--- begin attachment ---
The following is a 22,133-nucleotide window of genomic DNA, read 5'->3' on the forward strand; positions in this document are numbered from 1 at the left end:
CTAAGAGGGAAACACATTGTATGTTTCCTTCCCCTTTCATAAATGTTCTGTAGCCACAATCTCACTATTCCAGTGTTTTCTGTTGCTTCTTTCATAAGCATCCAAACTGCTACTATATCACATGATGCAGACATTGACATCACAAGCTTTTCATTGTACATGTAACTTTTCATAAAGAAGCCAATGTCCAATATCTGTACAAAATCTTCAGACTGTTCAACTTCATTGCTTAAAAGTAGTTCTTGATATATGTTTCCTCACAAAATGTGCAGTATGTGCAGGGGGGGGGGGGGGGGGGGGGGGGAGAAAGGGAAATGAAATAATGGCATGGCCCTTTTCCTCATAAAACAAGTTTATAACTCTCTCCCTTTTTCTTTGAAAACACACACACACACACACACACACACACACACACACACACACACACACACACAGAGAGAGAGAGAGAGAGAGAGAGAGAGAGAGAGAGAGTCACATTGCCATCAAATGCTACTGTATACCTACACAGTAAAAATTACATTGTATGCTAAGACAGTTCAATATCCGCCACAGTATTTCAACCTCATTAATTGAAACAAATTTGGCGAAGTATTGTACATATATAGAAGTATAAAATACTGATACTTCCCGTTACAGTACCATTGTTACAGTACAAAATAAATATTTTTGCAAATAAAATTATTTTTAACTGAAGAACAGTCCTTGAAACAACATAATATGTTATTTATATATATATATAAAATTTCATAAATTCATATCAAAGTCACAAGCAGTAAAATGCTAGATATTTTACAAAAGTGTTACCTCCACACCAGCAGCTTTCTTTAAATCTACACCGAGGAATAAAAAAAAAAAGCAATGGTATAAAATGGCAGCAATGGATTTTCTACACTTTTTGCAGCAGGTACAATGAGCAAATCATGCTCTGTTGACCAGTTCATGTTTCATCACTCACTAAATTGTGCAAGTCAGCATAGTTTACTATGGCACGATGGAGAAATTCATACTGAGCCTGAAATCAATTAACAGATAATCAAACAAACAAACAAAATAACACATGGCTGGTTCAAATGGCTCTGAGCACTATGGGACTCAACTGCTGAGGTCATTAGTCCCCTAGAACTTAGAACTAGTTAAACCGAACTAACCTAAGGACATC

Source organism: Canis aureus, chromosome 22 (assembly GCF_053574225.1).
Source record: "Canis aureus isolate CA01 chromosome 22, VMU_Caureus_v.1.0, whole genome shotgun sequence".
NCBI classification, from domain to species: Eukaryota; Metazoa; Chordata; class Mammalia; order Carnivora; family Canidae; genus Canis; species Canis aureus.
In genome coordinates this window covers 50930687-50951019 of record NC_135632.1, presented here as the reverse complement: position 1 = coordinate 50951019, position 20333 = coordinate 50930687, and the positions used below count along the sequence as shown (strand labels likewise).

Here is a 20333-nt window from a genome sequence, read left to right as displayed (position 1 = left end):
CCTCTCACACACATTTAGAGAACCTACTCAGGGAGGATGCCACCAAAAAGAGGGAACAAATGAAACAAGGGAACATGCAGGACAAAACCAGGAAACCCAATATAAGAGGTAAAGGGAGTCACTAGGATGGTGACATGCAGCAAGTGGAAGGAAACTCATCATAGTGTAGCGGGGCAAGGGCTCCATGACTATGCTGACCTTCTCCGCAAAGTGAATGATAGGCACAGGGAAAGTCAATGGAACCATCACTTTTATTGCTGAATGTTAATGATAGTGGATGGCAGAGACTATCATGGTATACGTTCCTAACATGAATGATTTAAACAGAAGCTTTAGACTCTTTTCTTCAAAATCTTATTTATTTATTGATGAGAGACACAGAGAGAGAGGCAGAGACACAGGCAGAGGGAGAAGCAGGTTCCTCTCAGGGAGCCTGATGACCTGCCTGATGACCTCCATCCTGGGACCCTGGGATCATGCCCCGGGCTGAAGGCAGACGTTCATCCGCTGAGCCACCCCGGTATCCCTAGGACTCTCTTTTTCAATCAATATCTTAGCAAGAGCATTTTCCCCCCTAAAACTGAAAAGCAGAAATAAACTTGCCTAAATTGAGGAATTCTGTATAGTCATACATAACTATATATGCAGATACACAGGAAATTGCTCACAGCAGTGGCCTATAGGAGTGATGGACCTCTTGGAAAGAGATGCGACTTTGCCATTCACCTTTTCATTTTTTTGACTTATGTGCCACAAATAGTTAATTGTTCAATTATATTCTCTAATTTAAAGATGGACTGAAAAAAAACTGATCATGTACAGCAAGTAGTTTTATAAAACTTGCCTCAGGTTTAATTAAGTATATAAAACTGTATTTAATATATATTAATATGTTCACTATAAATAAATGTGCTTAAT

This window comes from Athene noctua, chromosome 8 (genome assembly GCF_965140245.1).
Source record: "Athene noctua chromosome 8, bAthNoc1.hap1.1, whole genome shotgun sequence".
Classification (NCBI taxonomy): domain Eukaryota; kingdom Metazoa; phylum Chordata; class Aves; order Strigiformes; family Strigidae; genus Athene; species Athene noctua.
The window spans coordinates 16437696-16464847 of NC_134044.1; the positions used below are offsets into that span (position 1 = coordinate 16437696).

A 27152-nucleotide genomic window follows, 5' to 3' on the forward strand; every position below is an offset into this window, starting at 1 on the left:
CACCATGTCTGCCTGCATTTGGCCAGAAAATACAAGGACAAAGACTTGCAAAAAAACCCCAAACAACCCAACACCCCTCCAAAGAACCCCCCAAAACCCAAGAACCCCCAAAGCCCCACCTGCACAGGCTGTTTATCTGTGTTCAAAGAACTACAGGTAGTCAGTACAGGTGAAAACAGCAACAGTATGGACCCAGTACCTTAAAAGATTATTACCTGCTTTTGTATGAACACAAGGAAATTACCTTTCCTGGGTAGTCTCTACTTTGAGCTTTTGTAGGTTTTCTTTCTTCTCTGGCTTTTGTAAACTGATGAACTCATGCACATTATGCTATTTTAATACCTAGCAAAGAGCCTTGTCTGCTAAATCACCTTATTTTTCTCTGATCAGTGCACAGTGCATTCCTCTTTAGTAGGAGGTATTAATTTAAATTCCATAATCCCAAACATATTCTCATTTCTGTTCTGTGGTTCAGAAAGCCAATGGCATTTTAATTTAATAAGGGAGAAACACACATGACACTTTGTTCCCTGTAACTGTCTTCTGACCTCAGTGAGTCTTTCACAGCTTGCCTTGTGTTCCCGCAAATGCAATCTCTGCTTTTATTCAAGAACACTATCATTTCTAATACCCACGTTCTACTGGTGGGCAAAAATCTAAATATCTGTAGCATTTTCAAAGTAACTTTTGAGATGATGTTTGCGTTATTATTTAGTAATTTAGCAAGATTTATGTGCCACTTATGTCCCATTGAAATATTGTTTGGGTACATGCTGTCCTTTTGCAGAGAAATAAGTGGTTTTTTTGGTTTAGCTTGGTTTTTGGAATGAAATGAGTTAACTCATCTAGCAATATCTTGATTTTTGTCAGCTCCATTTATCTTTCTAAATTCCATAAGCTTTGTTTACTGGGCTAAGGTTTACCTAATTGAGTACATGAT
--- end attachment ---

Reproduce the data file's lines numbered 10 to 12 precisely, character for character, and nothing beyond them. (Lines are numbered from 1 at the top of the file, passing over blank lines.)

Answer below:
Source record: "Athene noctua chromosome 8, bAthNoc1.hap1.1, whole genome shotgun sequence".
Classification (NCBI taxonomy): domain Eukaryota; kingdom Metazoa; phylum Chordata; class Aves; order Strigiformes; family Strigidae; genus Athene; species Athene noctua.
The window spans coordinates 16437696-16464847 of NC_134044.1; the positions used below are offsets into that span (position 1 = coordinate 16437696).